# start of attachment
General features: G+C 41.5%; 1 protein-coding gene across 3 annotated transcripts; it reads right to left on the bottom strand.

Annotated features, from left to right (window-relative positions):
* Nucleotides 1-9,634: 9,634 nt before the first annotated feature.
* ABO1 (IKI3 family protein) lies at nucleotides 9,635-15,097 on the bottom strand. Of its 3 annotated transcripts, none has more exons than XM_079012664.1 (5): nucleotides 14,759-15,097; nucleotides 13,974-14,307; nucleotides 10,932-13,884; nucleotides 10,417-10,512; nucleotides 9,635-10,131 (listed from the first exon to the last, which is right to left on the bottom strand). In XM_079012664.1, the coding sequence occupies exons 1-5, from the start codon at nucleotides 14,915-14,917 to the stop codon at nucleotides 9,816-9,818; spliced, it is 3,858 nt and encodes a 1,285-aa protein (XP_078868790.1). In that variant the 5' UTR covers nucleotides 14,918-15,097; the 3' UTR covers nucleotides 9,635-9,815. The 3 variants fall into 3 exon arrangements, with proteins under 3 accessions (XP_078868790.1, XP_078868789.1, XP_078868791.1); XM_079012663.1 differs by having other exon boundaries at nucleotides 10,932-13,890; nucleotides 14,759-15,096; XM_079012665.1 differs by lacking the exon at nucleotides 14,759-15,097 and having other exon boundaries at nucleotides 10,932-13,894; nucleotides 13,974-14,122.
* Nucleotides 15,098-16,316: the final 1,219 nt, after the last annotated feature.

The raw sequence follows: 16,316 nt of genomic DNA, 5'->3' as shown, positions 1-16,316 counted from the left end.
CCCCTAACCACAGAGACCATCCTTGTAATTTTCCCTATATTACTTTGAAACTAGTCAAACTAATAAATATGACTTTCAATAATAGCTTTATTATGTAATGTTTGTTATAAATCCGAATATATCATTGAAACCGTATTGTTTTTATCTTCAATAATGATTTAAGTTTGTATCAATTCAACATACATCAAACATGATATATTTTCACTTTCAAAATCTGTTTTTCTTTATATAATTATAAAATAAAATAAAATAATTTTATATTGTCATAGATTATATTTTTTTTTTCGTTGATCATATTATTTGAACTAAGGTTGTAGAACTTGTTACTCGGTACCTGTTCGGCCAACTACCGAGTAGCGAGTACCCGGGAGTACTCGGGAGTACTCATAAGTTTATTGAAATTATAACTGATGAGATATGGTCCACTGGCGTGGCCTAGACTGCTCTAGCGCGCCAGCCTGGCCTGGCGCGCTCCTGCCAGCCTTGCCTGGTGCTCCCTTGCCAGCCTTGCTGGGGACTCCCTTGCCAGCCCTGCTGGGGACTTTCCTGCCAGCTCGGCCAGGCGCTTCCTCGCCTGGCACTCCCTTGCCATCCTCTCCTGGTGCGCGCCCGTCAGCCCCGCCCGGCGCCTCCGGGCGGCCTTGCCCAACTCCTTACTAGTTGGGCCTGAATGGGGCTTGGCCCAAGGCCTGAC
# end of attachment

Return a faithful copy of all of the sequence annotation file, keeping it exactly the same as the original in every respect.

General features: G+C 41.5%; 1 protein-coding gene across 3 annotated transcripts; it reads right to left on the bottom strand.

Annotated features, from left to right (window-relative positions):
* Nucleotides 1-9,634: 9,634 nt before the first annotated feature.
* ABO1 (IKI3 family protein) lies at nucleotides 9,635-15,097 on the bottom strand. Of its 3 annotated transcripts, none has more exons than XM_079012664.1 (5): nucleotides 14,759-15,097; nucleotides 13,974-14,307; nucleotides 10,932-13,884; nucleotides 10,417-10,512; nucleotides 9,635-10,131 (listed from the first exon to the last, which is right to left on the bottom strand). In XM_079012664.1, the coding sequence occupies exons 1-5, from the start codon at nucleotides 14,915-14,917 to the stop codon at nucleotides 9,816-9,818; spliced, it is 3,858 nt and encodes a 1,285-aa protein (XP_078868790.1). In that variant the 5' UTR covers nucleotides 14,918-15,097; the 3' UTR covers nucleotides 9,635-9,815. The 3 variants fall into 3 exon arrangements, with proteins under 3 accessions (XP_078868790.1, XP_078868789.1, XP_078868791.1); XM_079012663.1 differs by having other exon boundaries at nucleotides 10,932-13,890; nucleotides 14,759-15,096; XM_079012665.1 differs by lacking the exon at nucleotides 14,759-15,097 and having other exon boundaries at nucleotides 10,932-13,894; nucleotides 13,974-14,122.
* Nucleotides 15,098-16,316: the final 1,219 nt, after the last annotated feature.

The raw sequence follows: 16,316 nt of genomic DNA, 5'->3' as shown, positions 1-16,316 counted from the left end.
CCCCTAACCACAGAGACCATCCTTGTAATTTTCCCTATATTACTTTGAAACTAGTCAAACTAATAAATATGACTTTCAATAATAGCTTTATTATGTAATGTTTGTTATAAATCCGAATATATCATTGAAACCGTATTGTTTTTATCTTCAATAATGATTTAAGTTTGTATCAATTCAACATACATCAAACATGATATATTTTCACTTTCAAAATCTGTTTTTCTTTATATAATTATAAAATAAAATAAAATAATTTTATATTGTCATAGATTATATTTTTTTTTTCGTTGATCATATTATTTGAACTAAGGTTGTAGAACTTGTTACTCGGTACCTGTTCGGCCAACTACCGAGTAGCGAGTACCCGGGAGTACTCGGGAGTACTCATAAGTTTATTGAAATTATAACTGATGAGATATGGTCCACTGGCGTGGCCTAGACTGCTCTAGCGCGCCAGCCTGGCCTGGCGCGCTCCTGCCAGCCTTGCCTGGTGCTCCCTTGCCAGCCTTGCTGGGGACTCCCTTGCCAGCCCTGCTGGGGACTTTCCTGCCAGCTCGGCCAGGCGCTTCCTCGCCTGGCACTCCCTTGCCATCCTCTCCTGGTGCGCGCCCGTCAGCCCCGCCCGGCGCCTCCGGGCGGCCTTGCCCAACTCCTTACTAGTTGGGCCTGAATGGGGCTTGGCCCAAGGCCTGAC